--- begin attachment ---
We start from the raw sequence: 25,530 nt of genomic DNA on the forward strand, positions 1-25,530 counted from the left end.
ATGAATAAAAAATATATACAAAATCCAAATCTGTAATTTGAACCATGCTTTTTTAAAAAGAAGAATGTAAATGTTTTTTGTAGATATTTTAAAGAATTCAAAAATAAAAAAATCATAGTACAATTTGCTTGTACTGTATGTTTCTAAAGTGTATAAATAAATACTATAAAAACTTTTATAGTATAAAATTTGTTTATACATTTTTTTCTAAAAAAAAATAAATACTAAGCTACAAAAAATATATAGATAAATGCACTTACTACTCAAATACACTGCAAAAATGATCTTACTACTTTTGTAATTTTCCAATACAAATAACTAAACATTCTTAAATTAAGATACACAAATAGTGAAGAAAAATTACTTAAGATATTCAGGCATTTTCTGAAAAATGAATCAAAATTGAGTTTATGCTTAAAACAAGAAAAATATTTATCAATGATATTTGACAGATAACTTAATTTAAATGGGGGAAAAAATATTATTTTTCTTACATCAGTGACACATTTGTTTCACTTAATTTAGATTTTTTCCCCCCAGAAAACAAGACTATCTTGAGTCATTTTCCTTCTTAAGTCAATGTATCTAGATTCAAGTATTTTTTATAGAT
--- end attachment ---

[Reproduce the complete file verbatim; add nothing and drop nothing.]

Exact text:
We start from the raw sequence: 25,530 nt of genomic DNA on the forward strand, positions 1-25,530 counted from the left end.
ATGAATAAAAAATATATACAAAATCCAAATCTGTAATTTGAACCATGCTTTTTTAAAAAGAAGAATGTAAATGTTTTTTGTAGATATTTTAAAGAATTCAAAAATAAAAAAATCATAGTACAATTTGCTTGTACTGTATGTTTCTAAAGTGTATAAATAAATACTATAAAAACTTTTATAGTATAAAATTTGTTTATACATTTTTTTCTAAAAAAAAATAAATACTAAGCTACAAAAAATATATAGATAAATGCACTTACTACTCAAATACACTGCAAAAATGATCTTACTACTTTTGTAATTTTCCAATACAAATAACTAAACATTCTTAAATTAAGATACACAAATAGTGAAGAAAAATTACTTAAGATATTCAGGCATTTTCTGAAAAATGAATCAAAATTGAGTTTATGCTTAAAACAAGAAAAATATTTATCAATGATATTTGACAGATAACTTAATTTAAATGGGGGAAAAAATATTATTTTTCTTACATCAGTGACACATTTGTTTCACTTAATTTAGATTTTTTCCCCCCAGAAAACAAGACTATCTTGAGTCATTTTCCTTCTTAAGTCAATGTATCTAGATTCAAGTATTTTTTATAGAT